Social context, a key element of routine activities theory, is often a focus of the literature on alcohol and rape on campus. For this reason, routine activities theory seems to hold a plausible explanation for this behavioral deviance, given some of the variables measured and conclusions drawn from research by Ward et al. (1991) and Boswell and Spade (1996). Though neither set of authors specifically mention routine activities, their focus on the environment surrounding rape on college campuses, particularly at fraternities, points in this direction. A recent study by Ullman, Karabatsos and Koss (1999) also lays out some of the key points that relate routine activities theory and alcohol and sexual aggression on campus:

Alcohol use by offender or victim may interact with other risky, unplanned social situations (e.g. parties) resulting in more severe assault outcomes. Recent theorists of victimization have argued that victimization risk increases where there is a convergence of risky situations (e.g. structural opportunities), potential victims (e.g. attractive targets), and motivated offenders, occurring in the absence of capable guardians (e.g. social control agents who might intervene to stop victimization from occurring). Drinking in risky situations, such as parties, may expose potential targets to motivated offenders in situations lacking adequate guardianship, resulting in increased risk of attack and severe assault outcomes.
(Ullman et al. 1999:605)


Much research has focused on the individual characteristics that are common of fraternity members and athletes, including, most notably, high rates of alcohol use. The question must be asked whether certain individuals are more drawn to joining these









groups, or whether these groups elicit these characteristics (see "Social Learning"). Regardless of which came first, the trait or the membership, motivated offenders can be found both in fraternities and on athletic teams. And, because of the college social setting, with parties frequently occurring at fraternity houses, available victims are readily found.

At many schools, social activities typically revolve around alcohol-saturated

parties at fraternities and sororities, off-campus bars and tailgate parties before athletic events. In addition, local bars cater to students with drink specials and drinking contests and even shuttle buses to round up students (Scrivo 1998). This "party atmosphere" that surrounds students on many campuses often involves heavy drinking. Alcohol consumption frequently occurs in social settings (on or near campus) in which sexual activity is a possible, and often desired, outcome of interaction. Alcohol use impairs cognitive processing and increases feelings of sexual disinhibition and arousal, even if only perceived. This heightened sense of sexuality, coupled with a short-term, narrow cognitive focus, increases the likelihood that acquaintance rape will occur (Abbey 1991).

In this setting, motivated offenders and suitable targets abound. All-male

fraternities, for example, often wield much control over party life on college campuses since there are usually few other places to party on campus. Excessive alcohol use in this environment may lead to more motivated offenders and more available victims. Several studies show that 75% of men and over half of all women involved in acquaintance rape were drinking or taking drugs before the incident (Koss 1988; Ward et al. 1991). A "drunk or drinking victim may be targeted by the offender who sees an opportunity to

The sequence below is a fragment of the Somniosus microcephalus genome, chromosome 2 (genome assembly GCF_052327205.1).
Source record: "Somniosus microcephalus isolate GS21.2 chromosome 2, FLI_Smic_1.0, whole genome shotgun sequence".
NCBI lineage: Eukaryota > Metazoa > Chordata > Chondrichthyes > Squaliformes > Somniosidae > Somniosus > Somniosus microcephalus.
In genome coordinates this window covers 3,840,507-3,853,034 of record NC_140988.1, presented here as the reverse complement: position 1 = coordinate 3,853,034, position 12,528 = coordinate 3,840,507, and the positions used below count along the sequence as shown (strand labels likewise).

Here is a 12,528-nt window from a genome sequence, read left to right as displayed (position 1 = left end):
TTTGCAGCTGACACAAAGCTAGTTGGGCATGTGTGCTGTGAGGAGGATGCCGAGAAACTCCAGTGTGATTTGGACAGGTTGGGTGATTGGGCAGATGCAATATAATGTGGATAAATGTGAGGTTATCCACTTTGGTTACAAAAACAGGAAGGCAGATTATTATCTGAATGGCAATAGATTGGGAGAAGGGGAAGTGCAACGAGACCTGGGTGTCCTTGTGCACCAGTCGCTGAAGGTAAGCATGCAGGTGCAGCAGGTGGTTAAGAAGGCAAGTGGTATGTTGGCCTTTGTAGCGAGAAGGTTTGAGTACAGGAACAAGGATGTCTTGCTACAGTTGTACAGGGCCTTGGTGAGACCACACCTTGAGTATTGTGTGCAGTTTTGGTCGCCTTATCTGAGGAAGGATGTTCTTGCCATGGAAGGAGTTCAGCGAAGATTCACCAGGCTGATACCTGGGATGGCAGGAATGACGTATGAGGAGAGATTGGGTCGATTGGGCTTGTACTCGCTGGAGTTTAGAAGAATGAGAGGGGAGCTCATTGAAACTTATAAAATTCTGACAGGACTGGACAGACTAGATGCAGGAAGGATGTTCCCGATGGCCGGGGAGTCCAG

commit sexual assault without engaging in other coercive [physical] behaviors" (Ullman et al. 1999:604).

A study by Ward et al. (1991) of incidence of unwanted sexual contact on one

campus revealed that fraternities were an especially likely site for this unwanted contact. Their work additionally showed that alcohol was an important component of the student lifestyle and that unwanted sexual experiences were a product of that lifestyle. They concluded that unwanted sexual encounters are more likely to occur in the context of "normal" social settings; they are "culturally normative" (Ward et al. 1991). Boswell and Spade (1996) make similar conclusions in their study using participant observation of different social settings (fraternity and bars) on a college campus and interviews with students. They find that a "rape culture" exists, particularly at certain fraternities. One fraternity member, when asked about definitions of rape, said, "Girls get so drunk here and they come on to us. What are we supposed to do? We are only human" (Boswell and Spade 1996:143). Motivated offenders and available victims are obvious.

Additionally, the use of alcohol by potential victims may add a physiological

dimension to becoming a suitable target. Alcohol use by victims may be associated with less forceful resistance (Ullman et al. 1999). A study by Harrington and Leitenberg (1994) showed that when sexual aggression occurs among more casual relationships, the encounter often begins at a party or in a bar where drinking is more likely. So, setting contributes to offenders and victims.

Lack of guardians is also apparent. Reports have also noted that sanctions are

rarely placed on date or fraternity rapists, sexual harassers, or men who physically abuse their girlfriends (Belknap and Erez 1995; Sanday 1990). This failure to sanction









violators is partly due to victims' unwillingness to report, but also to the University authorities' and the criminal justice system's reluctance to take action against offenders reported to them. "One answer, then, to why men rape, abuse, and sexually harass women on campus is because they can" (Belknap and Erez 1995:166). In addition, the official patrolling and regulation of fraternity parties is fairly lax on many campuses; rules prohibiting drinking are frequently ignored (Sanday 1990; Martin and Hummer 1989).